Dragonflies- Four-spotted chaser, Black-tailed Skimmer

Damselflies- Azure, Blue-tailed, Large Red, Emerald, Banded Demoiselle

10th July Bat Walk (Alan Miller & Etienne Swartz)

A 9pm start did not deter fifty people from turning out on a July evening to learn about Bats, and how to use Bat detectors, from Alan and Ettiene. It was not the best of conditions to carry out such a survey- although three species of Bats were detected, these being Soprano pipistrelle (Pipistrellus pygmaeus), Common pipistrelle (Pipistrellus pipistrellus), Noctule (Nyctalus noctula)-however as the light faded and night took hold we discovered that we had the following residents on the Green…

…yes Glow Worms. In fact they are not worms at all but beetles. The male is winged but the ‘laviform female’ is flightless. She sits in grass and low vegation at dusk and uses a form of bioluminesecence (the glow itself) to attract the males. Five Glow Worms were noted on the walk itself and as people dispersed 14 more were reported. This was a very exciting discovery (and one of the highlights of the festival) because apart from a well known sight in a nearby churchyard very few (if any) other sights have been recorded in the area surrounding Halesworth.

13th July Eco Fair- Science & Surveying Day

Linda (with help from Graham and Jill) carries out an ‘invertebrates safari’ in Folly Meadow, The Folly was also surveyed and the following was noted on the day;-

Greenfly, Field Grasshopper, Formica Fusca Ant, Figwort Weevil, Black Ant, A species of Red Ant, Woodlouse, A species of  Snail, Thick-legged Flower Beetle (Oedemera nobilis), Aphid, Woodlouse, ‘Oak’ Weevil, ‘Garlic’ Snail, ‘Oak’ Spider, A Springtail, Black Ant, Digger wasp.

The pond dipping activity (led by Kelly) proved to be very popular, the following was found over the course of the day;-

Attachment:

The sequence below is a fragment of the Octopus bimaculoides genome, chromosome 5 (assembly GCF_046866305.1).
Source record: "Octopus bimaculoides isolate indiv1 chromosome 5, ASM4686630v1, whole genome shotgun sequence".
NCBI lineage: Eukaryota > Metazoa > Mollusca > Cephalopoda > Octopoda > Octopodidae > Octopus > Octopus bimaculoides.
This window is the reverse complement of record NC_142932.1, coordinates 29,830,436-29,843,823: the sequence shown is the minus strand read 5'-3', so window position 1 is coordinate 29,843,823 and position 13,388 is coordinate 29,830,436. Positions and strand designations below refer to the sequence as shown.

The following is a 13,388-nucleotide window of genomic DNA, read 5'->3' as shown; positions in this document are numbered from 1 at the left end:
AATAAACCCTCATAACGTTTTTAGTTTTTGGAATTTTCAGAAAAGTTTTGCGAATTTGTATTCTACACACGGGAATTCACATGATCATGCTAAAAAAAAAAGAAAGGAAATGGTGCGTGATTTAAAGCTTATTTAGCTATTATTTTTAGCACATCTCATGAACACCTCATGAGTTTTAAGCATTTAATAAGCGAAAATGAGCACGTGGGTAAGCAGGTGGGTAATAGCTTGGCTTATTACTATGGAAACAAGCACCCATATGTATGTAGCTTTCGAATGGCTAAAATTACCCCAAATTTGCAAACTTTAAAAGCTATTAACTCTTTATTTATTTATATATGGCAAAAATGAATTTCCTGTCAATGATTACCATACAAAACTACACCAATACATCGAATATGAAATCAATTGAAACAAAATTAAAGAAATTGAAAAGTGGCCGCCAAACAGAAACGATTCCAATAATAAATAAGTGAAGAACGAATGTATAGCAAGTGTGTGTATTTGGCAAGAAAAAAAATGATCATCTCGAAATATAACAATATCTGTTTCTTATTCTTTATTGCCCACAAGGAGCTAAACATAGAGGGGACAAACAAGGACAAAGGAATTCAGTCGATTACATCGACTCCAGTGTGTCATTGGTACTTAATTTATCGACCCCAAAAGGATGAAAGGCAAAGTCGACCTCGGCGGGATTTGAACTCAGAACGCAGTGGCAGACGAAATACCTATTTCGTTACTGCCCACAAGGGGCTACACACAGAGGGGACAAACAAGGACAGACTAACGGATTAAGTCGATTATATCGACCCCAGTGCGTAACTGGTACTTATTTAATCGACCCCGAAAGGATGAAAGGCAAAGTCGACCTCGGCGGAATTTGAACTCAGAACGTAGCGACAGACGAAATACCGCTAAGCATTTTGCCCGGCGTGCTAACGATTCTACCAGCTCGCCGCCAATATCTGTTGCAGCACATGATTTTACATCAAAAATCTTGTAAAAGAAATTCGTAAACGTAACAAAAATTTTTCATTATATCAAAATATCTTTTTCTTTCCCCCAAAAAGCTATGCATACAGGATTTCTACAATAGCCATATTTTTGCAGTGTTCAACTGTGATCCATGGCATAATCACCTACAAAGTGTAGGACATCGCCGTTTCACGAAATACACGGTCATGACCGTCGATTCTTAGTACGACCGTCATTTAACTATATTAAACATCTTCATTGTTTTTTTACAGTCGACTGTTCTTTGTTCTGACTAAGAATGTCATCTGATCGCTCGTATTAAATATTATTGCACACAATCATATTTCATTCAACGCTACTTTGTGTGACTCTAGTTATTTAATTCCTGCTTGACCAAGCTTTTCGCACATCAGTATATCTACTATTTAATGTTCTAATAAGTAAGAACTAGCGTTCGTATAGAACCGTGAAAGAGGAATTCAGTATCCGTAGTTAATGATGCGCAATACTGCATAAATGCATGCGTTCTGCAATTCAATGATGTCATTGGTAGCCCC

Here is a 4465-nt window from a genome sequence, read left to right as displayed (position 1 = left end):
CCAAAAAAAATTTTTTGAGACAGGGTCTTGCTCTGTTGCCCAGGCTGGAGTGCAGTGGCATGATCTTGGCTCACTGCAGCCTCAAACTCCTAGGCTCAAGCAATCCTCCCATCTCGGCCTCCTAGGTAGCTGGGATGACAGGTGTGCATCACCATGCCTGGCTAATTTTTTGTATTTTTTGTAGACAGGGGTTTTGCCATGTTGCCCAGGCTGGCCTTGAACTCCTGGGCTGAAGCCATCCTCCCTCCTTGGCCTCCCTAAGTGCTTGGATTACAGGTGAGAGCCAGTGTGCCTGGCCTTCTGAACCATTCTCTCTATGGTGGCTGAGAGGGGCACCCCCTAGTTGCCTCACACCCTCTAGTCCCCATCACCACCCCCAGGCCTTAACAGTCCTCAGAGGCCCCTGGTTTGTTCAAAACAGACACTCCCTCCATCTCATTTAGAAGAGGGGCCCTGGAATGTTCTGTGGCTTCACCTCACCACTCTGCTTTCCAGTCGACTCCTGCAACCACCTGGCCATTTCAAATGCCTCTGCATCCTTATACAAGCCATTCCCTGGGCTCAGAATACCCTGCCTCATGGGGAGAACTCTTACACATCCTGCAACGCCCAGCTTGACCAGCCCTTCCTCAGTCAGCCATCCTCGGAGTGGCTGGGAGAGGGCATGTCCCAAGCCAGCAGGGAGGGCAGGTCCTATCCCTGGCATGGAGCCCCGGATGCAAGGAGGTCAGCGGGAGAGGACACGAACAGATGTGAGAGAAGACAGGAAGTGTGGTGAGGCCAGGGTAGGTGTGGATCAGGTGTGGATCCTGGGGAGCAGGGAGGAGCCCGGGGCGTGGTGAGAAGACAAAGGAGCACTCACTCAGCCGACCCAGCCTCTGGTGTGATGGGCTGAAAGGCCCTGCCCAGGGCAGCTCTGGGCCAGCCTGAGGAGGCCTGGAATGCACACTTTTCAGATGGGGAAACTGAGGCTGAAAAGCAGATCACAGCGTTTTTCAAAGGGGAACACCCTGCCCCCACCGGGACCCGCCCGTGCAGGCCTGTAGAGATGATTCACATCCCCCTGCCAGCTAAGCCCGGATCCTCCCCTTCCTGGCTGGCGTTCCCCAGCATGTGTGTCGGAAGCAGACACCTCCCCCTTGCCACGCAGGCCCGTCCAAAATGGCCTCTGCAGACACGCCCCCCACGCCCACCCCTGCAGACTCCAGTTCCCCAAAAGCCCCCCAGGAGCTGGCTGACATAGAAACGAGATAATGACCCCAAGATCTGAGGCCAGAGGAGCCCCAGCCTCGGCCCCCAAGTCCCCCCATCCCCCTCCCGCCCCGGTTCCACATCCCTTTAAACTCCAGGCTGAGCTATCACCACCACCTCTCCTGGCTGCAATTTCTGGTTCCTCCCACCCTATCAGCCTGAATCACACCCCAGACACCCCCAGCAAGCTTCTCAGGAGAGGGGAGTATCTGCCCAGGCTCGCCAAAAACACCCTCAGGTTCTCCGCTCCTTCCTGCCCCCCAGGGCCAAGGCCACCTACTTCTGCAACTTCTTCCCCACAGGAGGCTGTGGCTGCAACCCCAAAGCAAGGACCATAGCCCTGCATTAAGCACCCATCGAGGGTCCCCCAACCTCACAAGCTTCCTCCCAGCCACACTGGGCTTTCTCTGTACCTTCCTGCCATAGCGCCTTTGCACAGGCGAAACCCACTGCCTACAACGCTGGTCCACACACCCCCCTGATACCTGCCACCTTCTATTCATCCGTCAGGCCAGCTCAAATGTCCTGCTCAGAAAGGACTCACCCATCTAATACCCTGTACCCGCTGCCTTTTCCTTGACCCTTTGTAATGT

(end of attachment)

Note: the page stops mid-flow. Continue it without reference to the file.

Wandering Snail, Flatworms, Water Boatmen (both species), Leech, Whirligig Beetle, Midge larvae, Water Fleas, Springtails, Hoglouse, Water Beetle larvae, Peashell (a small fresh water Clam), Cased Caddisfly larvae, Freshwater Shrimp, Snail eggs, Beetle larvae, 10-Spined Stickleback, Mayfly larvae, Dragonfly larvae, Tadpoles, Damselfly larvae, Colymbetes Beetles, Eft (immature Newts).

John on the nature table where people could come and study Owl pellets, shed Grass snake skins and various bones & remains of creatures that both live and don’t live on the Millennium Green.

The festival volunteers take time out to relax and enjoy a BBQ around the camp fire- further Glow Worms were spotted during an informal night walk and a Tawny Owl and Fox were both heard during the evening.

14th July Eco Fair- Craft & Creative Day

Under the guidance of willow artist Maggie Campbell the willow sculpture begins to take shape.

Meraylah Allwood runs through the process of making paint pigment from natural materials and how this was used by artists in the Tudor period- those who wanted to had the opportunity to produce their own scroll using these old methods.

Lots of activity around the natural dyes demonstration led by Jayne Stansfield and Heather Calo.

Nature themed poetry transformed the ‘willow tunnel/seat’ into the ‘poetry tunnel/seat’- pencils and paper were left at the seat for anyone inspired enough to have a go at their own poem.

All hands on deck to finish off the willow sculpture…

…the finished piece!

17th July Owl Walk- Steve Piotrowski

Steve rounds the festival off by educating those gathered all about Owls, their habitats and the positioning of nest boxes. The evening ended in perfect style as those present were treated to the sight of a Barn Owl hunting over Lester’s Piece.